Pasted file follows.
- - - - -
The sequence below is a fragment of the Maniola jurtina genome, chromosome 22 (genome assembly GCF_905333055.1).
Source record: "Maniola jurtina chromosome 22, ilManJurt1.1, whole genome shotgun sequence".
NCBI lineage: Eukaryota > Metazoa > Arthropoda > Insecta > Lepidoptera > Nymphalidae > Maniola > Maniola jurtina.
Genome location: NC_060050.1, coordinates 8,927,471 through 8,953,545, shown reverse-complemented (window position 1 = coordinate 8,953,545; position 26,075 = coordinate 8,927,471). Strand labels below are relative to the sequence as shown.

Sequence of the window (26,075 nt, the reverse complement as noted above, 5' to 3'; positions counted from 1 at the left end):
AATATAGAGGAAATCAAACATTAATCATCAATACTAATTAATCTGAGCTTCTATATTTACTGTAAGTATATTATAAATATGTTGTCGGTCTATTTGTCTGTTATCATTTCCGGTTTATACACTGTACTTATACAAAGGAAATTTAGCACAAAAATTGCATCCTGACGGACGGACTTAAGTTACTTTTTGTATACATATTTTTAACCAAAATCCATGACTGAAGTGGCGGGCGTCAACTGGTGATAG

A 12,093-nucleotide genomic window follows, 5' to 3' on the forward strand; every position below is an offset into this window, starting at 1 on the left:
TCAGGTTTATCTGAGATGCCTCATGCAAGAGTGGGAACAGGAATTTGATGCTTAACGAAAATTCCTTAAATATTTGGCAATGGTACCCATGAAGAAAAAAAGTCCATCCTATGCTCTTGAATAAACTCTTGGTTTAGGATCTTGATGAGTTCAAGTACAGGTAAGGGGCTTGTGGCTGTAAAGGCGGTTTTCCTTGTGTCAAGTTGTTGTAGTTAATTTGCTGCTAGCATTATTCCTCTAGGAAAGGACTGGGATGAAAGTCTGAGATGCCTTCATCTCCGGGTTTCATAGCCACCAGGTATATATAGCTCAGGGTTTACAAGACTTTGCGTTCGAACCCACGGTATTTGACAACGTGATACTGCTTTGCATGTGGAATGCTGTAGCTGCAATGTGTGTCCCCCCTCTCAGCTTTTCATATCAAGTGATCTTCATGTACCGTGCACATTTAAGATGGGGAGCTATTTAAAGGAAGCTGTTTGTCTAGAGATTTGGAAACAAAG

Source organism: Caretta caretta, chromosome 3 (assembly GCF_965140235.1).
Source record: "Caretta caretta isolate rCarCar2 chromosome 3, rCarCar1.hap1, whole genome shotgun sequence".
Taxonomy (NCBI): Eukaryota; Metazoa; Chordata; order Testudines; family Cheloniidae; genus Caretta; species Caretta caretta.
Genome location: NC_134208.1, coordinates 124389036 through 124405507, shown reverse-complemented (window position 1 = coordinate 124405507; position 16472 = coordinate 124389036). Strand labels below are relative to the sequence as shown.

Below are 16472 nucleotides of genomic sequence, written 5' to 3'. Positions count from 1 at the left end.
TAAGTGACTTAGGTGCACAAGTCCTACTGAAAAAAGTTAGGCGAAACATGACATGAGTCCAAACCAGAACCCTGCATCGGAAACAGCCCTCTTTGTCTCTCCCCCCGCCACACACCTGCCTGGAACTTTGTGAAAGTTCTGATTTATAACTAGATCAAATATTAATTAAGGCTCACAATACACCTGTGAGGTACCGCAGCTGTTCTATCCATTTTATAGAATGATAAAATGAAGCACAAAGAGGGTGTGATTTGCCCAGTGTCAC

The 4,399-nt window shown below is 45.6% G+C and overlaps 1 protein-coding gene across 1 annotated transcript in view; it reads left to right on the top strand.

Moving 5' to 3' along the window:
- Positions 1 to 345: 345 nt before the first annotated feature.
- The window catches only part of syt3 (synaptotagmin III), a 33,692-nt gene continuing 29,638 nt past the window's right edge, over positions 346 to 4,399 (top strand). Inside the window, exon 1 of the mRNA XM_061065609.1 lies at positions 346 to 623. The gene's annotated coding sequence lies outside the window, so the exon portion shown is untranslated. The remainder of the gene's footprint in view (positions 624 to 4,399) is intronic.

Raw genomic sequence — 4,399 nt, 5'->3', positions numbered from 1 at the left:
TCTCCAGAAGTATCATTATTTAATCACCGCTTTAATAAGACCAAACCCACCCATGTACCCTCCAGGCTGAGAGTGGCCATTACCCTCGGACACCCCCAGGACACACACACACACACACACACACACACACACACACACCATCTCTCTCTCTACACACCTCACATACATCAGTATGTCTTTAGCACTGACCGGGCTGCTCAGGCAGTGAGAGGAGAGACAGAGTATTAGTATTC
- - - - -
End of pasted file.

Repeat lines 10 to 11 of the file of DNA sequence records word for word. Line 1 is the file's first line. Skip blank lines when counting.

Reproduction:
Source record: "Caretta caretta isolate rCarCar2 chromosome 3, rCarCar1.hap1, whole genome shotgun sequence".
Taxonomy (NCBI): Eukaryota; Metazoa; Chordata; order Testudines; family Cheloniidae; genus Caretta; species Caretta caretta.